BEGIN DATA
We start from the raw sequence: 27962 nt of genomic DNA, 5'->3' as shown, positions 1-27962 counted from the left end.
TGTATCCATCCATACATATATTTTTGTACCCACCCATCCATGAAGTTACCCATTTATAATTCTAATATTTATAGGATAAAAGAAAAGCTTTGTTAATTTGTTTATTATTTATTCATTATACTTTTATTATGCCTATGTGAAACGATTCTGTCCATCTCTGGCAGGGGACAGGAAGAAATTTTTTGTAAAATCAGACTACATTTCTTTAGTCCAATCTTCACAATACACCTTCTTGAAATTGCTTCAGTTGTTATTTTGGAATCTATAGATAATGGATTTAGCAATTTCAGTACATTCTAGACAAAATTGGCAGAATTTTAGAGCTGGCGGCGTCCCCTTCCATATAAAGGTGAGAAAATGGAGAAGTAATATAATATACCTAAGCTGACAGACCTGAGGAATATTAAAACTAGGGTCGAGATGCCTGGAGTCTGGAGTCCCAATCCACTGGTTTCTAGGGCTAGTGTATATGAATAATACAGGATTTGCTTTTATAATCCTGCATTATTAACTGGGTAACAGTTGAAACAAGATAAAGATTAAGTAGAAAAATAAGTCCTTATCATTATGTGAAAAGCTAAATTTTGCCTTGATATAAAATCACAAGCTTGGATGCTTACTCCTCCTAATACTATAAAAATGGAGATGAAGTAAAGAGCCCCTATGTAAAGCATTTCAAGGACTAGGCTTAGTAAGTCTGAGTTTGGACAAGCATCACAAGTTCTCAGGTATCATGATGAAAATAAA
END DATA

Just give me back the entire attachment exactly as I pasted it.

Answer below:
We start from the raw sequence: 27962 nt of genomic DNA, 5'->3' as shown, positions 1-27962 counted from the left end.
TGTATCCATCCATACATATATTTTTGTACCCACCCATCCATGAAGTTACCCATTTATAATTCTAATATTTATAGGATAAAAGAAAAGCTTTGTTAATTTGTTTATTATTTATTCATTATACTTTTATTATGCCTATGTGAAACGATTCTGTCCATCTCTGGCAGGGGACAGGAAGAAATTTTTTGTAAAATCAGACTACATTTCTTTAGTCCAATCTTCACAATACACCTTCTTGAAATTGCTTCAGTTGTTATTTTGGAATCTATAGATAATGGATTTAGCAATTTCAGTACATTCTAGACAAAATTGGCAGAATTTTAGAGCTGGCGGCGTCCCCTTCCATATAAAGGTGAGAAAATGGAGAAGTAATATAATATACCTAAGCTGACAGACCTGAGGAATATTAAAACTAGGGTCGAGATGCCTGGAGTCTGGAGTCCCAATCCACTGGTTTCTAGGGCTAGTGTATATGAATAATACAGGATTTGCTTTTATAATCCTGCATTATTAACTGGGTAACAGTTGAAACAAGATAAAGATTAAGTAGAAAAATAAGTCCTTATCATTATGTGAAAAGCTAAATTTTGCCTTGATATAAAATCACAAGCTTGGATGCTTACTCCTCCTAATACTATAAAAATGGAGATGAAGTAAAGAGCCCCTATGTAAAGCATTTCAAGGACTAGGCTTAGTAAGTCTGAGTTTGGACAAGCATCACAAGTTCTCAGGTATCATGATGAAAATAAA